Retired Dentist Invents Color-Changing Toothpaste

Red and blue make purple in the concoction called Vortex, made by retired Sunset Hills dentist Dr. Howard Wright.

Parents who battle their children each morning and night in the tooth-brushing war may have some relief. St. Louis dentist, inventor and retired Chaminade chemistry teacher Dr. Howard Wright has invented Vortex, which bills itself as the world’s first color-changing toothpaste.

Wright, who graduated from the Washington University School of Dental Medicine and who has lived in Sunset Hills for 15 years, released the first tubes of Vortex in early November.

He hopes that the color-changing process, from red and blue to purple, will make kids want to brush their teeth longer and more vigorously. Kids from the Hazelwood Community Center Tiny Tots program were the first to try the FDA-approved Vortex at the Delta Dental Health Theater.

The red and blue toothpaste is dispensed as twin streams that change into purple as the child brushes. The invention, which has been in development for 10 years, is a true delight, according to Wright.

“I think part of being an inventor is you think really wild and then bring it in to reality,” Wright said. “I thought about how to get kids to brush their teeth. What if you got the toothpaste to dance and 'do the Macarena' on their tongue?”

That night, Wright mixed the red and blue colors together, which made a beautiful toothpaste; however when he started brushing, the foaming agent (sodium-lauryl-sulfate or SLS) in the paste made the colors turn white. He abandoned the idea for about three weeks then started to read more about SLS.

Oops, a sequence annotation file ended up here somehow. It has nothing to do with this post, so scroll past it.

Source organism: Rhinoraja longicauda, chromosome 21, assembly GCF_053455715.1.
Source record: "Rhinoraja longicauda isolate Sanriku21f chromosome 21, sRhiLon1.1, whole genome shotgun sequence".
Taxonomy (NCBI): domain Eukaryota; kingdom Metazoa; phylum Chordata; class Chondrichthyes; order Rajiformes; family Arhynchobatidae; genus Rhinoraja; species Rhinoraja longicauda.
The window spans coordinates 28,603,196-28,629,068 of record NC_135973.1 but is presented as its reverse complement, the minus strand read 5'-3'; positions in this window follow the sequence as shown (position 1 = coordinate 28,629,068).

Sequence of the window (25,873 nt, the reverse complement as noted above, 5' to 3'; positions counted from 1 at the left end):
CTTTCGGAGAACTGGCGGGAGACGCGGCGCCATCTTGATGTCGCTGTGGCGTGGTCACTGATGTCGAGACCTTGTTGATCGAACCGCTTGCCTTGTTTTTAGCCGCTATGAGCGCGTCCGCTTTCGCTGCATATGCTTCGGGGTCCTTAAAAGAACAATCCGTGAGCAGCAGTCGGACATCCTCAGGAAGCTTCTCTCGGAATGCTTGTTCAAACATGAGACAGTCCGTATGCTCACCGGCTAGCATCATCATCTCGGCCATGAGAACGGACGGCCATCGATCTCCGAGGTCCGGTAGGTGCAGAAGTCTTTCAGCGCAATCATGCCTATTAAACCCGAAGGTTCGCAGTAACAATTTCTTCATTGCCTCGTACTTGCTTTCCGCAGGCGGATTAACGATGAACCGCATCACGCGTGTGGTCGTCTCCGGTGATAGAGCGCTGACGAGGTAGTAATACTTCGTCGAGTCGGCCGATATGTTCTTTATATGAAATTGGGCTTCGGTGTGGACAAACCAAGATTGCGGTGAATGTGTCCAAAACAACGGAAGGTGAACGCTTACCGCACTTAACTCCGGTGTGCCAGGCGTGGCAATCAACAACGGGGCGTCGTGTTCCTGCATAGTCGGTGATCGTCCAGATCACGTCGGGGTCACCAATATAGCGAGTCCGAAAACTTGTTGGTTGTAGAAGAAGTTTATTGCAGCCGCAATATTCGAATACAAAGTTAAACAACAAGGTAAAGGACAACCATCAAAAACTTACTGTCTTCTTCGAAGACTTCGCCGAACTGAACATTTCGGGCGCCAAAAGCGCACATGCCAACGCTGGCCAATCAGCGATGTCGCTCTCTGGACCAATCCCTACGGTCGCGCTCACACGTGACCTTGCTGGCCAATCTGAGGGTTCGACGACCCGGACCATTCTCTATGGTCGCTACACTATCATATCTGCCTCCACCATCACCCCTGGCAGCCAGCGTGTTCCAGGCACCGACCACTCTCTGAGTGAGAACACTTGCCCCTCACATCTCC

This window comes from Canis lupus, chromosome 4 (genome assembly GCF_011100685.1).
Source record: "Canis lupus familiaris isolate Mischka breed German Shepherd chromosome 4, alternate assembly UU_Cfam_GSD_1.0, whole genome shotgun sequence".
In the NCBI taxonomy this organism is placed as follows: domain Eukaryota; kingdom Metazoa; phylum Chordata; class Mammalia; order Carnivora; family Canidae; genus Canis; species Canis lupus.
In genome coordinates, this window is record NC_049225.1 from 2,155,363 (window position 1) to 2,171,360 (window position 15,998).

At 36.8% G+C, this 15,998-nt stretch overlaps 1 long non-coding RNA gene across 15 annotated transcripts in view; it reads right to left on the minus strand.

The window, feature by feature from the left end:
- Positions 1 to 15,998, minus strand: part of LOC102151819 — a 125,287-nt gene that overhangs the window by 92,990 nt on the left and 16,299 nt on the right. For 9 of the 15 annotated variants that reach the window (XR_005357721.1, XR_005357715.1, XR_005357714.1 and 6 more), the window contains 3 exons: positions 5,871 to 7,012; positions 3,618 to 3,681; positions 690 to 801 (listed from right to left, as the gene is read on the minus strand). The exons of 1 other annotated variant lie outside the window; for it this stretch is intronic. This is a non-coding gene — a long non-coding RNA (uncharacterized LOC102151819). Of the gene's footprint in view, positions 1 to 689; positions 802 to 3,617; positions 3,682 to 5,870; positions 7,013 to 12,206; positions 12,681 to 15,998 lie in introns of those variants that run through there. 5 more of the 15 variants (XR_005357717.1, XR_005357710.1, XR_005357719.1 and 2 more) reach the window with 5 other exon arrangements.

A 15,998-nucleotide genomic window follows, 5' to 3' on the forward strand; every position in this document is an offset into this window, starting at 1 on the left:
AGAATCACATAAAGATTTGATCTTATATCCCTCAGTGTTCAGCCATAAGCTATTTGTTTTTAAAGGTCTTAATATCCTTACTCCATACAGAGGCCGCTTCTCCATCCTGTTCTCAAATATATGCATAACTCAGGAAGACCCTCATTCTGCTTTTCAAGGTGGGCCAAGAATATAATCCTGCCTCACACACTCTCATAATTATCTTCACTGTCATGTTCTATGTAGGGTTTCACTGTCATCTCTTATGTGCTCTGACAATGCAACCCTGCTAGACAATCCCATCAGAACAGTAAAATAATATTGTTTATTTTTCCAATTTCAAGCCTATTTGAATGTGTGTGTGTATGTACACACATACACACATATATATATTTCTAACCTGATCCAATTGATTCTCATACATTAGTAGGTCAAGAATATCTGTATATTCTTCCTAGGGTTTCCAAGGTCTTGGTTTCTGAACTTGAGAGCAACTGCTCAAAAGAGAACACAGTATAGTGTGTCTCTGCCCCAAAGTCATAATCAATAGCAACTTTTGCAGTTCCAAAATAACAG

"The foaming agent creates about 95 percent of canker sores and when brushing with conventional toothpaste, children find that the heavy foaming makes breathing through the mouth difficult, making the experience frightening," Wright said. "Remove the SLS, make it change color, and you have kids wanting to brush their teeth."

Vortex had about 45 other names in mind before a middle-school focus group chose the final name.

"On cartoons, they always talk about Vortex's. Also, I wanted a name that in Spanish made sense. It means the same thing in Spanish," Wright said.

Once the name and chemicals came together, he had to overcome other roadblocks, including the toothpaste tubes themselves and securing the patent. The Vortex tube must have an interior barrier to separate the red from the blue color.

"Every plastics manufacturer I spoke with told me it couldn’t be done—that no one had ever made a toothpaste tube like that before," Wright said. "I had pretty much given up hope, and was ready to let my patent lapse when I decided to call one last manufacturer. And they had the perfect tube."

Wright said the patent fight also was long and hard, and it took him about five years to get that. Now he gets emails all the time from moms saying that it was always a battle and now their kids will brush their teeth.

"There have been so many problems and the more problems you have the more you delight on the final production. My wife believes in me, my children believe in me. So many times I wanted to quit but I didn’t want to let them down," Wright said. 

There are plans for other toothpaste colors in the future—the two obvious ones being yellow and blue to make green. Wright wants to call them Popsicle Orange and Wild Apple. He also wants to have an adult version with whiteners and breath fresheners.

Vortex currently retails for $6.95 and is manufactured in a plant located in Muskegon, MI. Wright hopes to mass produce the toothpaste, which will lower the cost.

“I wake up with dreams of big manufacturers. I’ve sold more toothpaste than I ever dreamed,” Wright said. “Ten years is a long time to spend fighting for your product. But if you truly believe in your invention, the fight is exhilarating.”

Visit the toothpaste's website for more information.


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